Notes from the Piano

A personal perspective on grief and music, practice mindset and the psychology of practice.

I have not written anything for several weeks, nor have I practiced the piano until last week, the first time I have gone to the piano to work on for my own playing since my father passed away on March 26th.

It is not that music has not featured heavily in my life since this time, quite the opposite in fact, as one of my first tasks was to choose the music for my father’s funeral service; this involved a long trip down memory lane, reminiscing about the music my father used to listen to, his very eclectic taste in music was hugely influential in my own diverse musical taste.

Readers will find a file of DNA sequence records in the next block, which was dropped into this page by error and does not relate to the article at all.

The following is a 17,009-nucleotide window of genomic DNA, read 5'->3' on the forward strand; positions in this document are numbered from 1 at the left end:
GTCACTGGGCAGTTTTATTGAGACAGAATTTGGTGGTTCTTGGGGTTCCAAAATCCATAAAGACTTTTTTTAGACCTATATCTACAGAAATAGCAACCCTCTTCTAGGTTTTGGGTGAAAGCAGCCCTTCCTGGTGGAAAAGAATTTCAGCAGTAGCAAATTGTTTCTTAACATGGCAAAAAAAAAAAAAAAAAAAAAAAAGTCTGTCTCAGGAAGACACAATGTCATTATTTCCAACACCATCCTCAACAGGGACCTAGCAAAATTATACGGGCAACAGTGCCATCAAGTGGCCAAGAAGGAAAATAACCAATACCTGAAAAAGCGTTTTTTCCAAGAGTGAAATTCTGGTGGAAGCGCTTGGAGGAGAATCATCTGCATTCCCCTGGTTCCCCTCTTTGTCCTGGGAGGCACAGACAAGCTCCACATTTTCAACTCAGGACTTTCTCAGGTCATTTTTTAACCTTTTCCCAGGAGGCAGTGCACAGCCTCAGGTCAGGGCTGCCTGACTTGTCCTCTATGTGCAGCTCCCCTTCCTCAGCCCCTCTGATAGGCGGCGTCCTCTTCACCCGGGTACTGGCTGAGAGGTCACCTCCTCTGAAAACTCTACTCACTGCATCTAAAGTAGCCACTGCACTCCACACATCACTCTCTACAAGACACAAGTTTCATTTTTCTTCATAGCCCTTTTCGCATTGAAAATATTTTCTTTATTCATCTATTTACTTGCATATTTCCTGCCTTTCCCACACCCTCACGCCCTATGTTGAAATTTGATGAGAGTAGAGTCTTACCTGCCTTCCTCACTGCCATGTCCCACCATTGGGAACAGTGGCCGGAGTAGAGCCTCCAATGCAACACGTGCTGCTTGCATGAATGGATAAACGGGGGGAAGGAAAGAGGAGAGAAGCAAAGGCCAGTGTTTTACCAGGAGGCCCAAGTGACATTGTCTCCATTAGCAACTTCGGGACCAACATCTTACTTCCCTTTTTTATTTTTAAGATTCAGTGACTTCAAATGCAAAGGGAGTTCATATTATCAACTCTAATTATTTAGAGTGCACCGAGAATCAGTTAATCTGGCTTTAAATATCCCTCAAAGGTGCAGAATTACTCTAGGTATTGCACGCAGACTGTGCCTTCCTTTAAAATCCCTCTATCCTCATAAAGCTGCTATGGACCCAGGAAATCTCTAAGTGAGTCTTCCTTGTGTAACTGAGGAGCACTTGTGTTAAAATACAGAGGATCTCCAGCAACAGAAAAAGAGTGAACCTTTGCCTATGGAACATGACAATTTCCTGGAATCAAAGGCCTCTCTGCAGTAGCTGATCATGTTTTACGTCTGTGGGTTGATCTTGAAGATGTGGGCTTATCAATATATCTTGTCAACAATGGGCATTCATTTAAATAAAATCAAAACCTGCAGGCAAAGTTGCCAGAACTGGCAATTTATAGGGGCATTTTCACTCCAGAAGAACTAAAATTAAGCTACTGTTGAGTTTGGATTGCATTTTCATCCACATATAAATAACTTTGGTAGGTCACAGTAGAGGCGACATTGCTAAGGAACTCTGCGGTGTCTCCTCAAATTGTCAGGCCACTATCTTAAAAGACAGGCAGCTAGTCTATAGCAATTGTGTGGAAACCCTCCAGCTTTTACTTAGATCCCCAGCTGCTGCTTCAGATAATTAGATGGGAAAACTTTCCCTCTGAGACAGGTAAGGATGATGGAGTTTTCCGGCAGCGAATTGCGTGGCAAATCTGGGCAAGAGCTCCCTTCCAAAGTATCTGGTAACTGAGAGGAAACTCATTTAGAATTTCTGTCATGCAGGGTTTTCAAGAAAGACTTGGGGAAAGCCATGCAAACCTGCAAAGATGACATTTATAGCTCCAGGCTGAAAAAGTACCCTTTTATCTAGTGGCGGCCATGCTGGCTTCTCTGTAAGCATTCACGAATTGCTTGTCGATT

I was thinking  a lot about my father buying me my first piano, taking me to my piano lessons and piano exams, and following all the ups and downs of my musical journey and career, with his most recent supportive gesture of buying me a watch as a graduation gift when I completed my PG cert in Performance at Guildhall School  where I also teach piano, something my father was very proud of; he didn’t tell me that himself, his best friend told me at his wake just over a week ago. Dad was never one for great praise, always believing that we should stay humble, something which is very much ingrained in me and me which I recognize is a huge factor in both my teaching and performing.